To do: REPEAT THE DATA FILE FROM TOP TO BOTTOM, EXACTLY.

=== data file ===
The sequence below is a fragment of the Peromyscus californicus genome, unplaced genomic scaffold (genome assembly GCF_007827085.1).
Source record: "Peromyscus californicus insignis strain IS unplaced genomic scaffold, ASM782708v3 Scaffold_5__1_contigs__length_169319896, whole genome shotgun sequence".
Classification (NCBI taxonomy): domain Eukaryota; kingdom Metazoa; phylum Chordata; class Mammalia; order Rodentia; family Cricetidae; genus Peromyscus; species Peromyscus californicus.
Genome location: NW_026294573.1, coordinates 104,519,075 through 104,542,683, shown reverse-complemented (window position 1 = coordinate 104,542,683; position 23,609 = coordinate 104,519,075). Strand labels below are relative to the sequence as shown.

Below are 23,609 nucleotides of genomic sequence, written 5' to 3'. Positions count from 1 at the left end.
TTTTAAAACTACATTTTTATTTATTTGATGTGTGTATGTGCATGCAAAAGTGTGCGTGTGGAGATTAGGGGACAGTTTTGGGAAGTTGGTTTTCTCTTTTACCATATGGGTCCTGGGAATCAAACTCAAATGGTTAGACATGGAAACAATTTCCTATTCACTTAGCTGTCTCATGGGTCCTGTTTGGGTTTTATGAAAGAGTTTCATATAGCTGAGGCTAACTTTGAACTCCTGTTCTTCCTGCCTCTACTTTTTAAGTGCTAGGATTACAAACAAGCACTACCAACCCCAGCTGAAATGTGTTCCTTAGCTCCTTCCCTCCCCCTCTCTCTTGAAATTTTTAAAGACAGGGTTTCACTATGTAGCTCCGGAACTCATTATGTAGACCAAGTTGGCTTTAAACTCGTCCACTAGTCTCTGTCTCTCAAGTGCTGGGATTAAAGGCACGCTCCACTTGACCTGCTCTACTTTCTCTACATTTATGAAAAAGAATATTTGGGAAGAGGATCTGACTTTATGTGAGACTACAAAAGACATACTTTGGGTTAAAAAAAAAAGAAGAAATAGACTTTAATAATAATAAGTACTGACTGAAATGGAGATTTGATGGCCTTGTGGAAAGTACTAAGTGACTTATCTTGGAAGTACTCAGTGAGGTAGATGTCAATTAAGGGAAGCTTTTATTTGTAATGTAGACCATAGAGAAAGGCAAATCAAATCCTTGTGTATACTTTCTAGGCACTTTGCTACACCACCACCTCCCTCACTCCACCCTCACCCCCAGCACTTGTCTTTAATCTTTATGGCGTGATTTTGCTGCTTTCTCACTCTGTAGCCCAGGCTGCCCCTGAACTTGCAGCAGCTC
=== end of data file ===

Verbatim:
The sequence below is a fragment of the Peromyscus californicus genome, unplaced genomic scaffold (genome assembly GCF_007827085.1).
Source record: "Peromyscus californicus insignis strain IS unplaced genomic scaffold, ASM782708v3 Scaffold_5__1_contigs__length_169319896, whole genome shotgun sequence".
Classification (NCBI taxonomy): domain Eukaryota; kingdom Metazoa; phylum Chordata; class Mammalia; order Rodentia; family Cricetidae; genus Peromyscus; species Peromyscus californicus.
Genome location: NW_026294573.1, coordinates 104,519,075 through 104,542,683, shown reverse-complemented (window position 1 = coordinate 104,542,683; position 23,609 = coordinate 104,519,075). Strand labels below are relative to the sequence as shown.

Below are 23,609 nucleotides of genomic sequence, written 5' to 3'. Positions count from 1 at the left end.
TTTTAAAACTACATTTTTATTTATTTGATGTGTGTATGTGCATGCAAAAGTGTGCGTGTGGAGATTAGGGGACAGTTTTGGGAAGTTGGTTTTCTCTTTTACCATATGGGTCCTGGGAATCAAACTCAAATGGTTAGACATGGAAACAATTTCCTATTCACTTAGCTGTCTCATGGGTCCTGTTTGGGTTTTATGAAAGAGTTTCATATAGCTGAGGCTAACTTTGAACTCCTGTTCTTCCTGCCTCTACTTTTTAAGTGCTAGGATTACAAACAAGCACTACCAACCCCAGCTGAAATGTGTTCCTTAGCTCCTTCCCTCCCCCTCTCTCTTGAAATTTTTAAAGACAGGGTTTCACTATGTAGCTCCGGAACTCATTATGTAGACCAAGTTGGCTTTAAACTCGTCCACTAGTCTCTGTCTCTCAAGTGCTGGGATTAAAGGCACGCTCCACTTGACCTGCTCTACTTTCTCTACATTTATGAAAAAGAATATTTGGGAAGAGGATCTGACTTTATGTGAGACTACAAAAGACATACTTTGGGTTAAAAAAAAAAGAAGAAATAGACTTTAATAATAATAAGTACTGACTGAAATGGAGATTTGATGGCCTTGTGGAAAGTACTAAGTGACTTATCTTGGAAGTACTCAGTGAGGTAGATGTCAATTAAGGGAAGCTTTTATTTGTAATGTAGACCATAGAGAAAGGCAAATCAAATCCTTGTGTATACTTTCTAGGCACTTTGCTACACCACCACCTCCCTCACTCCACCCTCACCCCCAGCACTTGTCTTTAATCTTTATGGCGTGATTTTGCTGCTTTCTCACTCTGTAGCCCAGGCTGCCCCTGAACTTGCAGCAGCTC